A federal appeals court has affirmed that Pan Am Railways Inc. must pay $260,000 in punitive and compensatory damages to—and take corrective action on behalf of—an employee who was subjected to retaliation for filing a Federal Railroad Safety Act whistleblower complaint.

OSHA investigated the complaint, filed in 2011, against the North Billerica-based commercial railroad and found the railroad retaliated against the employee, who works in a rail yard in Waterville, Maine, when it charged him with dishonesty in connection with his FRSA complaint. The employee had tried to report an injury.

The Department of Labor ordered the railroad to take corrective actions and pay the affected employee $10,000 in compensatory damages and $40,000 in punitive damages.

Pan Am Railways appealed, and in 2014 an administrative law judge upheld the agency's finding of retaliation and increased the amount of punitive damages to $250,000.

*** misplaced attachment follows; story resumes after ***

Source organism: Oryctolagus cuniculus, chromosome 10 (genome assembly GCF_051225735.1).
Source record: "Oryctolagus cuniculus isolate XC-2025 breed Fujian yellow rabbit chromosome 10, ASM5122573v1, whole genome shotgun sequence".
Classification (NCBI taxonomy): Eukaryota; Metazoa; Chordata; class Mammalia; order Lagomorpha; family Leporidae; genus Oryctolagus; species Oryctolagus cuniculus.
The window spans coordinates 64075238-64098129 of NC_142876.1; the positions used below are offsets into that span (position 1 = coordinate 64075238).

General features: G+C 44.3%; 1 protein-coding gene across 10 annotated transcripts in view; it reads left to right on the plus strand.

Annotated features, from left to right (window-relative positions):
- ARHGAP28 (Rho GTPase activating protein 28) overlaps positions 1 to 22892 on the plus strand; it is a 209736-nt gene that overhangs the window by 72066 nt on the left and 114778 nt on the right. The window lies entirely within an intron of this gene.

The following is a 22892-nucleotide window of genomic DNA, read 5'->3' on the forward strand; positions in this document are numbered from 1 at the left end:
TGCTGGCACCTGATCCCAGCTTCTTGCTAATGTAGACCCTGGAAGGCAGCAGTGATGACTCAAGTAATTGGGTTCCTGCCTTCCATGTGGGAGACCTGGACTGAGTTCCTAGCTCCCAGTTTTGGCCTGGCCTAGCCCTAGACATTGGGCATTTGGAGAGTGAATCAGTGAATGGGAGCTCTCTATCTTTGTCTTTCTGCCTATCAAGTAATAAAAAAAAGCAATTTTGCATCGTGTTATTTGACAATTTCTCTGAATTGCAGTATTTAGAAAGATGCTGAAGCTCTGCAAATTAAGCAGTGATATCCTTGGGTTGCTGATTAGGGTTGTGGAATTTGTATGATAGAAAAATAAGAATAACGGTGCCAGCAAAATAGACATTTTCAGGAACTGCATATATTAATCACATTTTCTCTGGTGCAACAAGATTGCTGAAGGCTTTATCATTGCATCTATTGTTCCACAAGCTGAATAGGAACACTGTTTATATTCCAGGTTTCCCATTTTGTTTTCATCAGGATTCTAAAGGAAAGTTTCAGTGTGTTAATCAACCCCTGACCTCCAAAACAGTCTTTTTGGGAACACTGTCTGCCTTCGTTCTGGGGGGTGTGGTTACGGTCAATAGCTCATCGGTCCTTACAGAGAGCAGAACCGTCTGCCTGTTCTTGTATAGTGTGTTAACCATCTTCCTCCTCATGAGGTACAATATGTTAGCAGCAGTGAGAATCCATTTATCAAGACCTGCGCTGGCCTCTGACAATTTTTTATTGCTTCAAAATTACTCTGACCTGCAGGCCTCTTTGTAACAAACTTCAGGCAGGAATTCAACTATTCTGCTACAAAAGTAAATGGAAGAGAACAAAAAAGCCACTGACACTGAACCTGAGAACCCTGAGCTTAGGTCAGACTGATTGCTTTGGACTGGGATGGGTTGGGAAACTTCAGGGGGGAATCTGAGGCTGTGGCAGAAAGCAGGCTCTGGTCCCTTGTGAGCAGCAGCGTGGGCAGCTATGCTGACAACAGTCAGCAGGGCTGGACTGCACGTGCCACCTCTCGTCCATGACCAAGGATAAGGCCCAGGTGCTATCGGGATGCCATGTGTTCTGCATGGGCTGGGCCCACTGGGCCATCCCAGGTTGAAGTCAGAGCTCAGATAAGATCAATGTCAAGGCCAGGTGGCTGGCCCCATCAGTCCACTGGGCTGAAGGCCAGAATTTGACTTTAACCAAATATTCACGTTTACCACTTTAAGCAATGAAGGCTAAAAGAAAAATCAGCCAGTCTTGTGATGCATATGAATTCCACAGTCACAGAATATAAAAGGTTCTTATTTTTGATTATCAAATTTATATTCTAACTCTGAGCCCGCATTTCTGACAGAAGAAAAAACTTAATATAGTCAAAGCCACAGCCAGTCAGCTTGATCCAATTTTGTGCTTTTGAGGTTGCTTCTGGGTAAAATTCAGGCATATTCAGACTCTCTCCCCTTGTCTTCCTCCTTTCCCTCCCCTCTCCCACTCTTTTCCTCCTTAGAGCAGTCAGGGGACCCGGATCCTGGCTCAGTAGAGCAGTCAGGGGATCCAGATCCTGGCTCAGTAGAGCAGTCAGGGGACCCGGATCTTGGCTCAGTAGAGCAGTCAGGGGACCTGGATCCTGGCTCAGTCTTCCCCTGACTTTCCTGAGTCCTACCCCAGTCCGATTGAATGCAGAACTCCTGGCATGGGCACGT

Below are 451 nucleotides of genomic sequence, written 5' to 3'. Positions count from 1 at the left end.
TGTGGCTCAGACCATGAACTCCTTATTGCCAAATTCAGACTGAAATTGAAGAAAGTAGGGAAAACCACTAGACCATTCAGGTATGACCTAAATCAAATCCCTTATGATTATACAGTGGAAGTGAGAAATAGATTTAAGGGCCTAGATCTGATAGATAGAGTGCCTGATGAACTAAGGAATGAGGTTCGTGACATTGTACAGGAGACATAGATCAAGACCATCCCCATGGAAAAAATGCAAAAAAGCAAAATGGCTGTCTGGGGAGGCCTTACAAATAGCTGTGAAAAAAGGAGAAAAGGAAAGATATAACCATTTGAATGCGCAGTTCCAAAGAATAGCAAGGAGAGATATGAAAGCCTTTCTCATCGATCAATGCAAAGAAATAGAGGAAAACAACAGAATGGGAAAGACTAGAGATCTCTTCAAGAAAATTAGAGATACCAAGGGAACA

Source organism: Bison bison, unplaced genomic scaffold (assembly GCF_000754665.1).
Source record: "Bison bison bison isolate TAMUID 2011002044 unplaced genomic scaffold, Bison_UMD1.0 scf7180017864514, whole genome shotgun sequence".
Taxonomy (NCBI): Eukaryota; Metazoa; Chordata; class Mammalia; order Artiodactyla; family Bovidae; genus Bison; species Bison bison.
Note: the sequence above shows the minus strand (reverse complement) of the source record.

The railroad again appealed, to the department's Administrative Review Board, which affirmed the judge's order. It then appealed to the U.S. Court of Appeals for the First Circuit, which denied the railroad's petition on April 21, 2017.

This case is a strong reminder that our whistleblower laws prohibit reprisals against employees who report workplace injuries or raise awareness of hazardous conditions.
"This case is a strong reminder that our whistleblower laws prohibit reprisals against employees who file whistleblower complaints, report workplace injuries and illnesses, or raise awareness of hazardous safety or security conditions," says Galen Blanton, OSHA's New England regional administrator.

"A safe and healthy workplace is a goal we should all aspire to achieve. Discriminatory actions by employers, including but not limited to retaliation, can freeze employees into silence. Hazardous conditions can go unreported as a result, and lead to avoidable human and financial costs," adds Michael Felsen, the DOL’s regional solicitor of labor for New England.

OSHA enforces the whistleblower provisions of the FRSA and 21 other statutes protecting employees who report violations of various airline, commercial motor carrier, consumer product, environmental, financial reform, food safety, health care reform, nuclear, pipeline, worker safety, public transportation agency, railroad, maritime, and securities laws.

Employers are prohibited from retaliating against employees who raise various protected concerns or provide protected information to the employer or to the government.